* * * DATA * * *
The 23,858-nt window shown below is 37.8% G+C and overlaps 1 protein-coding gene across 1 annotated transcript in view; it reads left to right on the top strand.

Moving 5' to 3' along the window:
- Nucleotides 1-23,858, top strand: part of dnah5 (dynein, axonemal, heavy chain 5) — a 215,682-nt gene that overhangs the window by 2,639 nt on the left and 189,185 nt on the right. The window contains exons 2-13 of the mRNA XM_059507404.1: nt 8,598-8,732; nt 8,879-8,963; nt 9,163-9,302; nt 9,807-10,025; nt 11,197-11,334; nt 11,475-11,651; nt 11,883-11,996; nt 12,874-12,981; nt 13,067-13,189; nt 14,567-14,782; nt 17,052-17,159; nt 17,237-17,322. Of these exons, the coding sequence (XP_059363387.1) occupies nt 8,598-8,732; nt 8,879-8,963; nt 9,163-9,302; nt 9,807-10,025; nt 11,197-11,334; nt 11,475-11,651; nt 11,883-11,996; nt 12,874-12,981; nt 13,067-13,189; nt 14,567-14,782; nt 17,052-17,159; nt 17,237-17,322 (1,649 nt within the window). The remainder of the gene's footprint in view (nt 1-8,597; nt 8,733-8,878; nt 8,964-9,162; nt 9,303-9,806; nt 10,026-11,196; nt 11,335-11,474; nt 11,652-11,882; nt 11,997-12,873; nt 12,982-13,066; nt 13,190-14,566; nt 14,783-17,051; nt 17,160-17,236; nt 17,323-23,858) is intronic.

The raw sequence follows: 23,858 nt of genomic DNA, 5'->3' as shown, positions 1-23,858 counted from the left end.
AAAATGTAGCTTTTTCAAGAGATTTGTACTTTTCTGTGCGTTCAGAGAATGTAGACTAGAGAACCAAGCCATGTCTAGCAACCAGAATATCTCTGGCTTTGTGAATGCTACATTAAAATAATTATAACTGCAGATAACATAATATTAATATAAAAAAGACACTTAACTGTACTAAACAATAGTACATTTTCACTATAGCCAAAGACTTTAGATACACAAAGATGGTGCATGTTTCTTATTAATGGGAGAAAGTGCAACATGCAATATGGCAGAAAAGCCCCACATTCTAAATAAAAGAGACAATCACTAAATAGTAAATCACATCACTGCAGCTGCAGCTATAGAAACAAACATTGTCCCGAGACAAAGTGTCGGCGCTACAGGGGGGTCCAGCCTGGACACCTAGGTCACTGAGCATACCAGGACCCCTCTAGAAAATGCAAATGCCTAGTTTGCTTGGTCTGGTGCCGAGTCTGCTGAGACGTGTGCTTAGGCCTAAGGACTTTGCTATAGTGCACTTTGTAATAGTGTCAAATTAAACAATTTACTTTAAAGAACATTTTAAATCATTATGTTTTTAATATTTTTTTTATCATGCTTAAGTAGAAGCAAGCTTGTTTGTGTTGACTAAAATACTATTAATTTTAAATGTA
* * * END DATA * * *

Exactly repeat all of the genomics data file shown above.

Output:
The 23,858-nt window shown below is 37.8% G+C and overlaps 1 protein-coding gene across 1 annotated transcript in view; it reads left to right on the top strand.

Moving 5' to 3' along the window:
- Nucleotides 1-23,858, top strand: part of dnah5 (dynein, axonemal, heavy chain 5) — a 215,682-nt gene that overhangs the window by 2,639 nt on the left and 189,185 nt on the right. The window contains exons 2-13 of the mRNA XM_059507404.1: nt 8,598-8,732; nt 8,879-8,963; nt 9,163-9,302; nt 9,807-10,025; nt 11,197-11,334; nt 11,475-11,651; nt 11,883-11,996; nt 12,874-12,981; nt 13,067-13,189; nt 14,567-14,782; nt 17,052-17,159; nt 17,237-17,322. Of these exons, the coding sequence (XP_059363387.1) occupies nt 8,598-8,732; nt 8,879-8,963; nt 9,163-9,302; nt 9,807-10,025; nt 11,197-11,334; nt 11,475-11,651; nt 11,883-11,996; nt 12,874-12,981; nt 13,067-13,189; nt 14,567-14,782; nt 17,052-17,159; nt 17,237-17,322 (1,649 nt within the window). The remainder of the gene's footprint in view (nt 1-8,597; nt 8,733-8,878; nt 8,964-9,162; nt 9,303-9,806; nt 10,026-11,196; nt 11,335-11,474; nt 11,652-11,882; nt 11,997-12,873; nt 12,982-13,066; nt 13,190-14,566; nt 14,783-17,051; nt 17,160-17,236; nt 17,323-23,858) is intronic.

The raw sequence follows: 23,858 nt of genomic DNA, 5'->3' as shown, positions 1-23,858 counted from the left end.
AAAATGTAGCTTTTTCAAGAGATTTGTACTTTTCTGTGCGTTCAGAGAATGTAGACTAGAGAACCAAGCCATGTCTAGCAACCAGAATATCTCTGGCTTTGTGAATGCTACATTAAAATAATTATAACTGCAGATAACATAATATTAATATAAAAAAGACACTTAACTGTACTAAACAATAGTACATTTTCACTATAGCCAAAGACTTTAGATACACAAAGATGGTGCATGTTTCTTATTAATGGGAGAAAGTGCAACATGCAATATGGCAGAAAAGCCCCACATTCTAAATAAAAGAGACAATCACTAAATAGTAAATCACATCACTGCAGCTGCAGCTATAGAAACAAACATTGTCCCGAGACAAAGTGTCGGCGCTACAGGGGGGTCCAGCCTGGACACCTAGGTCACTGAGCATACCAGGACCCCTCTAGAAAATGCAAATGCCTAGTTTGCTTGGTCTGGTGCCGAGTCTGCTGAGACGTGTGCTTAGGCCTAAGGACTTTGCTATAGTGCACTTTGTAATAGTGTCAAATTAAACAATTTACTTTAAAGAACATTTTAAATCATTATGTTTTTAATATTTTTTTTATCATGCTTAAGTAGAAGCAAGCTTGTTTGTGTTGACTAAAATACTATTAATTTTAAATGTA